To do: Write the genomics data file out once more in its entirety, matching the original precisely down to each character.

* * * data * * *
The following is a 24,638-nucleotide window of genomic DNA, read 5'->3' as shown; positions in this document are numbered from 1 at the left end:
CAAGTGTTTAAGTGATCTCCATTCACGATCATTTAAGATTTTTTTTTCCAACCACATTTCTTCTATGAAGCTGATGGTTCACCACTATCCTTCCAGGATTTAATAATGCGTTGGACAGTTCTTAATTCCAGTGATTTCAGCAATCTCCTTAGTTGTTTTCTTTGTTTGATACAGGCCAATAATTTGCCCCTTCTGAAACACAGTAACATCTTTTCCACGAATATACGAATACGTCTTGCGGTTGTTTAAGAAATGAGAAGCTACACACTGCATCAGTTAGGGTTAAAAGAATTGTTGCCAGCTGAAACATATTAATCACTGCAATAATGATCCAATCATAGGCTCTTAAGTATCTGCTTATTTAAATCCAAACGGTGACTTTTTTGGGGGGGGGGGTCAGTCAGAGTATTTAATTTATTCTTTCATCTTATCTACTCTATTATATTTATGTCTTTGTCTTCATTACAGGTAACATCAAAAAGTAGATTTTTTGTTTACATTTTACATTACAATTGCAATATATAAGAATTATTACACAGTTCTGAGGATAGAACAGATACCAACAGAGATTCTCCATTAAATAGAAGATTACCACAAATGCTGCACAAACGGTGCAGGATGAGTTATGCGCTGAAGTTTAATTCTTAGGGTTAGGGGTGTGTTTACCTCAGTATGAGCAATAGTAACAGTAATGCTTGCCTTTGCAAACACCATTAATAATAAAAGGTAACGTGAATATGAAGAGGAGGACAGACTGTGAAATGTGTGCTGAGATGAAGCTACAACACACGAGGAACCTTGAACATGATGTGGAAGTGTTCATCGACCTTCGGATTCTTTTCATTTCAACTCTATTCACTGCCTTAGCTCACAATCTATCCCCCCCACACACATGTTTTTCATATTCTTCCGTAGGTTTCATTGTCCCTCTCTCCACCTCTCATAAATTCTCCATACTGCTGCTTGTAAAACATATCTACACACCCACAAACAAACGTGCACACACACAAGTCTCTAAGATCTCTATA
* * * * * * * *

The following is a 24,638-nucleotide window of genomic DNA, read 5'->3' as shown; positions in this document are numbered from 1 at the left end:
CAAGTGTTTAAGTGATCTCCATTCACGATCATTTAAGATTTTTTTTTCCAACCACATTTCTTCTATGAAGCTGATGGTTCACCACTATCCTTCCAGGATTTAATAATGCGTTGGACAGTTCTTAATTCCAGTGATTTCAGCAATCTCCTTAGTTGTTTTCTTTGTTTGATACAGGCCAATAATTTGCCCCTTCTGAAACACAGTAACATCTTTTCCACGAATATACGAATACGTCTTGCGGTTGTTTAAGAAATGAGAAGCTACACACTGCATCAGTTAGGGTTAAAAGAATTGTTGCCAGCTGAAACATATTAATCACTGCAATAATGATCCAATCATAGGCTCTTAAGTATCTGCTTATTTAAATCCAAACGGTGACTTTTTTGGGGGGGGGGGTCAGTCAGAGTATTTAATTTATTCTTTCATCTTATCTACTCTATTATATTTATGTCTTTGTCTTCATTACAGGTAACATCAAAAAGTAGATTTTTTGTTTACATTTTACATTACAATTGCAATATATAAGAATTATTACACAGTTCTGAGGATAGAACAGATACCAACAGAGATTCTCCATTAAATAGAAGATTACCACAAATGCTGCACAAACGGTGCAGGATGAGTTATGCGCTGAAGTTTAATTCTTAGGGTTAGGGGTGTGTTTACCTCAGTATGAGCAATAGTAACAGTAATGCTTGCCTTTGCAAACACCATTAATAATAAAAGGTAACGTGAATATGAAGAGGAGGACAGACTGTGAAATGTGTGCTGAGATGAAGCTACAACACACGAGGAACCTTGAACATGATGTGGAAGTGTTCATCGACCTTCGGATTCTTTTCATTTCAACTCTATTCACTGCCTTAGCTCACAATCTATCCCCCCCACACACATGTTTTTCATATTCTTCCGTAGGTTTCATTGTCCCTCTCTCCACCTCTCATAAATTCTCCATACTGCTGCTTGTAAAACATATCTACACACCCACAAACAAACGTGCACACACACAAGTCTCTAAGATCTCTATA